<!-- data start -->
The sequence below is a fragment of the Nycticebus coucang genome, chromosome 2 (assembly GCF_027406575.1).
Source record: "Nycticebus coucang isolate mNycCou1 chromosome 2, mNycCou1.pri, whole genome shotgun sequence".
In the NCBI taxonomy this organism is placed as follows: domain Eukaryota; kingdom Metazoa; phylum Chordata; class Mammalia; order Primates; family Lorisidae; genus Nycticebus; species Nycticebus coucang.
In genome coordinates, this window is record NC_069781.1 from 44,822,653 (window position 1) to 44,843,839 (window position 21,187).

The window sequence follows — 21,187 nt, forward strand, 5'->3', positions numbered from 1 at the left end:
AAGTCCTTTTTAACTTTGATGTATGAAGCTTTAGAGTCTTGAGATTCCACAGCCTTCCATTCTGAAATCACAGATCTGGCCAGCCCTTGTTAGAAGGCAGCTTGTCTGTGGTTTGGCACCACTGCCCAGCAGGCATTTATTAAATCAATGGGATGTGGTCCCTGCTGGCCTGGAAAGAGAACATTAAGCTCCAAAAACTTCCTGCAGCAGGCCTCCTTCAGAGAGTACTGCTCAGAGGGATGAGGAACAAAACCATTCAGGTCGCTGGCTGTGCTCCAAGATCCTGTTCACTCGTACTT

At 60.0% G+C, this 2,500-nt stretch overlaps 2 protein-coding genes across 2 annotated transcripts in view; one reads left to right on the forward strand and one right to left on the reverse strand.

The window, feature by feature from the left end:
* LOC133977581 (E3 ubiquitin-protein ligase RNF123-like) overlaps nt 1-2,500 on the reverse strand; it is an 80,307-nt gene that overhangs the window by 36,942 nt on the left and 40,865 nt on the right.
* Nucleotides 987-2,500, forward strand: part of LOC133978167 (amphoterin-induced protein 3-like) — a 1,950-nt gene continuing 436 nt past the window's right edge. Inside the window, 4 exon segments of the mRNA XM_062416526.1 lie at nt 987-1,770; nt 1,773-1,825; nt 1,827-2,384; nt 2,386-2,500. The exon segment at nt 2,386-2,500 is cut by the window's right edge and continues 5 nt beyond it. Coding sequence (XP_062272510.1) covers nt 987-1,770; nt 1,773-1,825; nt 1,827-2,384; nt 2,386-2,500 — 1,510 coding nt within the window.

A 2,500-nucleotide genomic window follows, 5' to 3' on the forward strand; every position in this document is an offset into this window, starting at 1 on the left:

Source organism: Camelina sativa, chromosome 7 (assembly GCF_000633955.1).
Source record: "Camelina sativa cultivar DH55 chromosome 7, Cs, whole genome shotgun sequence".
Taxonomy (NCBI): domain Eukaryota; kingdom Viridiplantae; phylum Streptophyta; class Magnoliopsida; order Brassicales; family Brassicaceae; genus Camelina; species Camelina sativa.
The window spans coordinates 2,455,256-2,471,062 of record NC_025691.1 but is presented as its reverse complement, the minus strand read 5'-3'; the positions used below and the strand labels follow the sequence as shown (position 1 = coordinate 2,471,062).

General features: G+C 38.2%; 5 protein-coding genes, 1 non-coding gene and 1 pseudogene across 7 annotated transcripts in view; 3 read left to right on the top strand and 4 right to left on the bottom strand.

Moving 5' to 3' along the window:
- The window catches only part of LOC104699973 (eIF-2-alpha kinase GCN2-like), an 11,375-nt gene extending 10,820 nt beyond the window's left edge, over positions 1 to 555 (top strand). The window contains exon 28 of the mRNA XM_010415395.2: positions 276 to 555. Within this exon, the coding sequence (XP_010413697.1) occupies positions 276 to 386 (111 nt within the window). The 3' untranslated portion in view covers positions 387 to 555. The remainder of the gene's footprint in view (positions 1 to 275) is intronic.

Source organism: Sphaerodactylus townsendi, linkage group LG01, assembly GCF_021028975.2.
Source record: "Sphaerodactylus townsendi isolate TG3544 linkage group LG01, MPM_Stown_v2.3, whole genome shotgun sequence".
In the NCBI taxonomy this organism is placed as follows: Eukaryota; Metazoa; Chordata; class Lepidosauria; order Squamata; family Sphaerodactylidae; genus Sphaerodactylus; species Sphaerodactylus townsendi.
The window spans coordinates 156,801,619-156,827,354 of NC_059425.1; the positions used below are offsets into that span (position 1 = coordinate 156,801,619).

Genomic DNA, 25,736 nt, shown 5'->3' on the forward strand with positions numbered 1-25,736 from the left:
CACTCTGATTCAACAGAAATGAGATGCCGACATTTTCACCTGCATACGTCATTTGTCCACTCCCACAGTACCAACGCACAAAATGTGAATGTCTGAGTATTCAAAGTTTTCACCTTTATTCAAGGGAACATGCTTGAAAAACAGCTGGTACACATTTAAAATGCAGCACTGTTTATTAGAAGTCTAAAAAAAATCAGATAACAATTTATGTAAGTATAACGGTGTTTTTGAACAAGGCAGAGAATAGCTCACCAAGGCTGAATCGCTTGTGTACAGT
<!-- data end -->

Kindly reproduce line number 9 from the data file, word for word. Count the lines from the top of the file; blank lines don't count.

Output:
* LOC133977581 (E3 ubiquitin-protein ligase RNF123-like) overlaps nt 1-2,500 on the reverse strand; it is an 80,307-nt gene that overhangs the window by 36,942 nt on the left and 40,865 nt on the right.